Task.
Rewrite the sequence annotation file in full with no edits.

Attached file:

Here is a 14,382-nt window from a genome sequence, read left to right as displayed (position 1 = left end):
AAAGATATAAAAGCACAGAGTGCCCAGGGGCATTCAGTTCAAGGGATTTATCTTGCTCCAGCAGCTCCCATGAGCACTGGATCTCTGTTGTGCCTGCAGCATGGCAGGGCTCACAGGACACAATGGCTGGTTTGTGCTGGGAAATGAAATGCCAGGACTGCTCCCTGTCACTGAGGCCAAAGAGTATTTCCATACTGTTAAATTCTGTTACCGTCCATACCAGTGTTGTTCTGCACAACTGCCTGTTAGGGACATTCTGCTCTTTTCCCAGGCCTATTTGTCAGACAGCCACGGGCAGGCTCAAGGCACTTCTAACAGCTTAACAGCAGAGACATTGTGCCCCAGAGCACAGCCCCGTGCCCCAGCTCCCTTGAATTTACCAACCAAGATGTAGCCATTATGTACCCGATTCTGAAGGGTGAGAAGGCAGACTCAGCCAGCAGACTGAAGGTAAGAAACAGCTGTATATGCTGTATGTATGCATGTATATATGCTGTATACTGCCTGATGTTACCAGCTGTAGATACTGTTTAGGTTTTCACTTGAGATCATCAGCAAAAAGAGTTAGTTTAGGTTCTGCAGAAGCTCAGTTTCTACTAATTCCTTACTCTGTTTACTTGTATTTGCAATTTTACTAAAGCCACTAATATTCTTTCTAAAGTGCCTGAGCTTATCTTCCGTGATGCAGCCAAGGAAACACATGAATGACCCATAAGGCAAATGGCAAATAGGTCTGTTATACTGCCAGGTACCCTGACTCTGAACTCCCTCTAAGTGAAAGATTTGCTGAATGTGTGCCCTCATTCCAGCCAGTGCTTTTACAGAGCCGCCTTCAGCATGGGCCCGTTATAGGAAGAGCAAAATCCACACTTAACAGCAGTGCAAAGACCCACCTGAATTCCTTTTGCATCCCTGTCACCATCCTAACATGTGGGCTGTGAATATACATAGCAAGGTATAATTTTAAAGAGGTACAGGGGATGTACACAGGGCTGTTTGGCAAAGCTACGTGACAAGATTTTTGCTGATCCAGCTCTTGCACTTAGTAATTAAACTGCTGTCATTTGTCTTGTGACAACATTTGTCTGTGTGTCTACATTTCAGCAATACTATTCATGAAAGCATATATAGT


Here is a 14,382-nt window from a genome sequence, read left to right as displayed (position 1 = left end):
AAAGATATAAAAGCACAGAGTGCCCAGGGGCATTCAGTTCAAGGGATTTATCTTGCTCCAGCAGCTCCCATGAGCACTGGATCTCTGTTGTGCCTGCAGCATGGCAGGGCTCACAGGACACAATGGCTGGTTTGTGCTGGGAAATGAAATGCCAGGACTGCTCCCTGTCACTGAGGCCAAAGAGTATTTCCATACTGTTAAATTCTGTTACCGTCCATACCAGTGTTGTTCTGCACAACTGCCTGTTAGGGACATTCTGCTCTTTTCCCAGGCCTATTTGTCAGACAGCCACGGGCAGGCTCAAGGCACTTCTAACAGCTTAACAGCAGAGACATTGTGCCCCAGAGCACAGCCCCGTGCCCCAGCTCCCTTGAATTTACCAACCAAGATGTAGCCATTATGTACCCGATTCTGAAGGGTGAGAAGGCAGACTCAGCCAGCAGACTGAAGGTAAGAAACAGCTGTATATGCTGTATGTATGCATGTATATATGCTGTATACTGCCTGATGTTACCAGCTGTAGATACTGTTTAGGTTTTCACTTGAGATCATCAGCAAAAAGAGTTAGTTTAGGTTCTGCAGAAGCTCAGTTTCTACTAATTCCTTACTCTGTTTACTTGTATTTGCAATTTTACTAAAGCCACTAATATTCTTTCTAAAGTGCCTGAGCTTATCTTCCGTGATGCAGCCAAGGAAACACATGAATGACCCATAAGGCAAATGGCAAATAGGTCTGTTATACTGCCAGGTACCCTGACTCTGAACTCCCTCTAAGTGAAAGATTTGCTGAATGTGTGCCCTCATTCCAGCCAGTGCTTTTACAGAGCCGCCTTCAGCATGGGCCCGTTATAGGAAGAGCAAAATCCACACTTAACAGCAGTGCAAAGACCCACCTGAATTCCTTTTGCATCCCTGTCACCATCCTAACATGTGGGCTGTGAATATACATAGCAAGGTATAATTTTAAAGAGGTACAGGGGATGTACACAGGGCTGTTTGGCAAAGCTACGTGACAAGATTTTTGCTGATCCAGCTCTTGCACTTAGTAATTAAACTGCTGTCATTTGTCTTGTGACAACATTTGTCTGTGTGTCTACATTTCAGCAATACTATTCATGAAAGCATATATAGT